Two years ago a team of engineers amazed the world (Harry Potter fans in particular) by developing the technology needed to make an invisibility cloak. Now researchers are creating laboratory-engineered wonder materials that can conceal objects from almost anything that travels as a wave. That includes light and sound and—at the subatomic level—matter itself. And lest you think that cloaking applies only to the intangible world, 2008 even brought a plan for using cloaking techniques to protect shorelines from giant incoming waves.
Engineer Xiang Zhang, whose University of California at Berkeley lab is behind much of this work, says, “We can design materials that have properties that never exist in nature.”
These engineered substances, known as metamaterials, get their unusual properties from their size and shape, not their chemistry. Because of the way they are composed, they can shuffle waves—be they of light, sound, or water—away from an object. To cloak something, concentric rings of the metamaterial are placed around the object to be concealed. Tiny structures—like loops or cylinders—within the rings divert the incoming waves around the object, preventing both reflection and absorption. The waves meet up again on the other side, appearing just as they would if nothing were there.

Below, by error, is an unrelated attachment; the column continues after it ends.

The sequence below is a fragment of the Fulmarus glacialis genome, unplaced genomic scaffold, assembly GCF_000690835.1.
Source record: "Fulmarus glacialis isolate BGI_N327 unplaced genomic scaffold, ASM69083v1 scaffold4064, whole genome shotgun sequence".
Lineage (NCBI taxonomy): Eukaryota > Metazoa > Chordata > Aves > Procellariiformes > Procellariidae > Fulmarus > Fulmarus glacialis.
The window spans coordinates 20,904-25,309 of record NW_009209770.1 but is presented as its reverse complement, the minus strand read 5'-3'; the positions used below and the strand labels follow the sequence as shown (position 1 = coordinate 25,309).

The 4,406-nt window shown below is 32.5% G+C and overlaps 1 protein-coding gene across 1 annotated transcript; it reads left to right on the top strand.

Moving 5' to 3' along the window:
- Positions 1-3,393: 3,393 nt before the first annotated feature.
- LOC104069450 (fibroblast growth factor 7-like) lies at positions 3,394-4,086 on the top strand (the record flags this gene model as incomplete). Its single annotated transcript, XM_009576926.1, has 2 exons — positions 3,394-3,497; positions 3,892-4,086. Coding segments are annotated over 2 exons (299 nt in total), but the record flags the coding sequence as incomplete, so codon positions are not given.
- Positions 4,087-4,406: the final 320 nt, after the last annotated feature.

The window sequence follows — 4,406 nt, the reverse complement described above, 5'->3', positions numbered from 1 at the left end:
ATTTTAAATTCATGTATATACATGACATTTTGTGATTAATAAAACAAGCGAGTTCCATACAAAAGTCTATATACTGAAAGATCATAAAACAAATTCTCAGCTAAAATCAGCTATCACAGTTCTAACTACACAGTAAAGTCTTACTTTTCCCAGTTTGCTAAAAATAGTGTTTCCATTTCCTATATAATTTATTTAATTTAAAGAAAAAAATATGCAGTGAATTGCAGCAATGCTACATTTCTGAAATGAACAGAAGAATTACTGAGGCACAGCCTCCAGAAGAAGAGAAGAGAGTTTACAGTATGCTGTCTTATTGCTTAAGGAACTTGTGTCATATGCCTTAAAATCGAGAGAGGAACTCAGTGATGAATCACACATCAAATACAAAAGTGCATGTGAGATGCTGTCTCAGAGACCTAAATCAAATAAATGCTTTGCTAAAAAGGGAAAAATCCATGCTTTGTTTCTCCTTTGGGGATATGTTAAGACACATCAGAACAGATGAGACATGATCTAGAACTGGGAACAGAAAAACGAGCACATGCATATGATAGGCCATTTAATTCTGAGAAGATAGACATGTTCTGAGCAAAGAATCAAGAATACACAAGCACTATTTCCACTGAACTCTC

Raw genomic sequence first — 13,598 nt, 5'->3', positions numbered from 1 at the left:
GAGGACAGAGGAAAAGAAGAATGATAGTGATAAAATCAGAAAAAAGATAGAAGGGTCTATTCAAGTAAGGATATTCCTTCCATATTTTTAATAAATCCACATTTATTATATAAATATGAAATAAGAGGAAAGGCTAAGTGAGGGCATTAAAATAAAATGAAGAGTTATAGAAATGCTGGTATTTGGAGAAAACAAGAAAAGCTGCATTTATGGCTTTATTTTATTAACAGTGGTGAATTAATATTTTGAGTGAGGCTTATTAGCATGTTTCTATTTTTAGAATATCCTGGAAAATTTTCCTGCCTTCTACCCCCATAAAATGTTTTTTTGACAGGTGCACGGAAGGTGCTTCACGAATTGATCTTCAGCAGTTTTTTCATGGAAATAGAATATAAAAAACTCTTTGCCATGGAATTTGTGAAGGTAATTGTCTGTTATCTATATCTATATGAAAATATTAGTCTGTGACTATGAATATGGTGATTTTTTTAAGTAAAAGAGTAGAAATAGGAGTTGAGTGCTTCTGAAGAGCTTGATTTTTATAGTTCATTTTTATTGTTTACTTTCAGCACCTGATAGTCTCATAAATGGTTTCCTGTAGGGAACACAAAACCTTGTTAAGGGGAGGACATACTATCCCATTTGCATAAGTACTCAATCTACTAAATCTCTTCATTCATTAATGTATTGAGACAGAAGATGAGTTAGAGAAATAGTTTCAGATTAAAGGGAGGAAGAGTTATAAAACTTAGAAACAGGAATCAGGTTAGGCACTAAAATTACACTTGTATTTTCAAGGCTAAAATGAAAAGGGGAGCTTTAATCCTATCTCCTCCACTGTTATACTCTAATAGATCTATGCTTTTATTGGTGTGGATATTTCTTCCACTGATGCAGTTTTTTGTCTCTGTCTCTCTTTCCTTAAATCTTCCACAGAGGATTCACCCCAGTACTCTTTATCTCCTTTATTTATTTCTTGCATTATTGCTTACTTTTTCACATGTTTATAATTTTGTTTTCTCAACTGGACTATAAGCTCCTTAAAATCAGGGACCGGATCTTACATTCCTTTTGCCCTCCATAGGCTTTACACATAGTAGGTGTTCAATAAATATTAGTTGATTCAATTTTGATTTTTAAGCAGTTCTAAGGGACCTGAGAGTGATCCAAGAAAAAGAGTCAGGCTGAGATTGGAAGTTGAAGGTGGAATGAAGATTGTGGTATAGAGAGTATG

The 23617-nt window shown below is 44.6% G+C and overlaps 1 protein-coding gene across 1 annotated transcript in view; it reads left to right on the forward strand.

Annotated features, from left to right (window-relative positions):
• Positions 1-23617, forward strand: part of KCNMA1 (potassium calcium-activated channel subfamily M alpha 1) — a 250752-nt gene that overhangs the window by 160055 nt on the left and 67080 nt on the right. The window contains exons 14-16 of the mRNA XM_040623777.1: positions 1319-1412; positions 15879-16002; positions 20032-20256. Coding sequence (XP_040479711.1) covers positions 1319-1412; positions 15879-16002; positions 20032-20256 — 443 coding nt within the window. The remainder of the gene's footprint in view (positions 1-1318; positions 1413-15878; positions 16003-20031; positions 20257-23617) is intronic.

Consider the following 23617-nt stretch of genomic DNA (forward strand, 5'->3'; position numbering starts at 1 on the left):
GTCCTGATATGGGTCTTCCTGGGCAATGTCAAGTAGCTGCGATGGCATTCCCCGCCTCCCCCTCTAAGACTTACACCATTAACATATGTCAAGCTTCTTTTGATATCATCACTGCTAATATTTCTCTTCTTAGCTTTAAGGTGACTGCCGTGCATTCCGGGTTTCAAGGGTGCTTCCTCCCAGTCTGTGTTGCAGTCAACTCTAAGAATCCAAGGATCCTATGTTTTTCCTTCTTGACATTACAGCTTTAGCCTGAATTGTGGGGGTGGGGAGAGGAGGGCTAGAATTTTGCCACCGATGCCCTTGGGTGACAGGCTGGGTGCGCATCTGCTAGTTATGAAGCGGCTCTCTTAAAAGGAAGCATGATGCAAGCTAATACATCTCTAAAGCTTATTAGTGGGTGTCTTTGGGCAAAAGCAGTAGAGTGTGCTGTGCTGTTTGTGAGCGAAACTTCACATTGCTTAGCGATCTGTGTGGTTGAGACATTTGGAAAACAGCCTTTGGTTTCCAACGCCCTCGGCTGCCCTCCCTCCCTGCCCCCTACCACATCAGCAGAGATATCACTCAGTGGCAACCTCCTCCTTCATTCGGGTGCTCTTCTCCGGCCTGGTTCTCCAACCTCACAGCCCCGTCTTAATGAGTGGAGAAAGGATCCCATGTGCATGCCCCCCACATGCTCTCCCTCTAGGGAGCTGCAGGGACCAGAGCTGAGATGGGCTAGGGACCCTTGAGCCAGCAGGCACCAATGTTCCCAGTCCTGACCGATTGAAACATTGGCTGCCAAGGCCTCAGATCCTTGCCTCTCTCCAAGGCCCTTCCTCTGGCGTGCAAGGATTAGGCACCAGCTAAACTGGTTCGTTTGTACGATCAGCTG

The first invisibility cloak, designed by engineers at Duke University and Imperial College London, worked for only a narrow band of microwaves. Xiang and his colleagues created metamaterials that can bend visible light backward—a much greater challenge because visible light waves are so small, under 700 nanometers wide. That meant the engineers had to devise cloaking components only tens of nanometers apart.